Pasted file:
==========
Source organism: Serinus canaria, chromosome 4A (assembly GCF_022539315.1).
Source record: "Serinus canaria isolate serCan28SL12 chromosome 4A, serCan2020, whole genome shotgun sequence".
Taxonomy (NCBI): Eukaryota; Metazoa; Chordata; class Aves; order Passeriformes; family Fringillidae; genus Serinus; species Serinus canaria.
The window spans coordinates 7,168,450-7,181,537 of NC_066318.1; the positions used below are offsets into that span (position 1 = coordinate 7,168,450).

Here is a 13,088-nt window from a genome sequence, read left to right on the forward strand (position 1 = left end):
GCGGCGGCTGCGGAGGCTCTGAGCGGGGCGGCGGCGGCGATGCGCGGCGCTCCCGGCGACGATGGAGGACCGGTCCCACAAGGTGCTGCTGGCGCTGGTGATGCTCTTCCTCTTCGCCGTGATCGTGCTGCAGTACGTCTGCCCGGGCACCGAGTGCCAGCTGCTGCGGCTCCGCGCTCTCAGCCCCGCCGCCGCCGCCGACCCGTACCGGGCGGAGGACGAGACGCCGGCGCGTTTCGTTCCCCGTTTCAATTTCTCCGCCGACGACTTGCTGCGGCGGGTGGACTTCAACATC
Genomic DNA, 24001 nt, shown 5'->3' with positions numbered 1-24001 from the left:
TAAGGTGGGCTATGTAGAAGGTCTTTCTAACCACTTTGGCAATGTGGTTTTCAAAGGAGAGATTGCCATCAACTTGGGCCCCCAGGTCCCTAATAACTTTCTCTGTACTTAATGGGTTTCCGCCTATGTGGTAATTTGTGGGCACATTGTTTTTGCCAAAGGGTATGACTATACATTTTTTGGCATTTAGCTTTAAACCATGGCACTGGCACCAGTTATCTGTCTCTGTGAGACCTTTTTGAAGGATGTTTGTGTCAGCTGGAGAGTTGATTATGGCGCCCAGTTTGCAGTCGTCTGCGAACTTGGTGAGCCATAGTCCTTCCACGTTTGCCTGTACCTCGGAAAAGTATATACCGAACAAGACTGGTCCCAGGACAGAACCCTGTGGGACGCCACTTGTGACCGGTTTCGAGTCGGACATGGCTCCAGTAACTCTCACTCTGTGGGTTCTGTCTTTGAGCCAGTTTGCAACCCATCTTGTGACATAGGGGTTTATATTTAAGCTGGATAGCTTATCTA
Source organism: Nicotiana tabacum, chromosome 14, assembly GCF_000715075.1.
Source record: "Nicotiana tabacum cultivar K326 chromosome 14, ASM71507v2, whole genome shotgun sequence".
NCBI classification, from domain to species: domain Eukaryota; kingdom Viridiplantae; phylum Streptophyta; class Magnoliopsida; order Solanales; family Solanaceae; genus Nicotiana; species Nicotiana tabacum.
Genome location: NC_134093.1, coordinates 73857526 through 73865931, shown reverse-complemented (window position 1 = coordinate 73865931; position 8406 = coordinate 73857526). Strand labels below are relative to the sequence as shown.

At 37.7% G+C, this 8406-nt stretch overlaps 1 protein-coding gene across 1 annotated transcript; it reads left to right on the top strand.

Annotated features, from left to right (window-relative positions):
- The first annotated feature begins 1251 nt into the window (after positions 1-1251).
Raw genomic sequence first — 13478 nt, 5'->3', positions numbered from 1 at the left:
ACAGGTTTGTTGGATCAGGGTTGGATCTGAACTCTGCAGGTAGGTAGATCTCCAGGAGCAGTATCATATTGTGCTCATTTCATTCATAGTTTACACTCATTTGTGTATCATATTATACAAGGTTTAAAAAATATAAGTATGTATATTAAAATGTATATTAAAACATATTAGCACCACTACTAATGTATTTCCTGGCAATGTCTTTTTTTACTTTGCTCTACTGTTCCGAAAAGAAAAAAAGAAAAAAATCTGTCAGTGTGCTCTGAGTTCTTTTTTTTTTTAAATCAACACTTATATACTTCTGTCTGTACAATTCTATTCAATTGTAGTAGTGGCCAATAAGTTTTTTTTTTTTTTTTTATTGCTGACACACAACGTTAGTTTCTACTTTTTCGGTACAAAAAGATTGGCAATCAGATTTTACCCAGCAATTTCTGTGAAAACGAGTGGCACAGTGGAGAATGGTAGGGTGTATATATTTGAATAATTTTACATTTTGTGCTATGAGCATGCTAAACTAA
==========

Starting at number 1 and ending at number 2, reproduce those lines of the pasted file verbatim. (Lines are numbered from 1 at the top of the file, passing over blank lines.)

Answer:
Source organism: Serinus canaria, chromosome 4A (assembly GCF_022539315.1).
Source record: "Serinus canaria isolate serCan28SL12 chromosome 4A, serCan2020, whole genome shotgun sequence".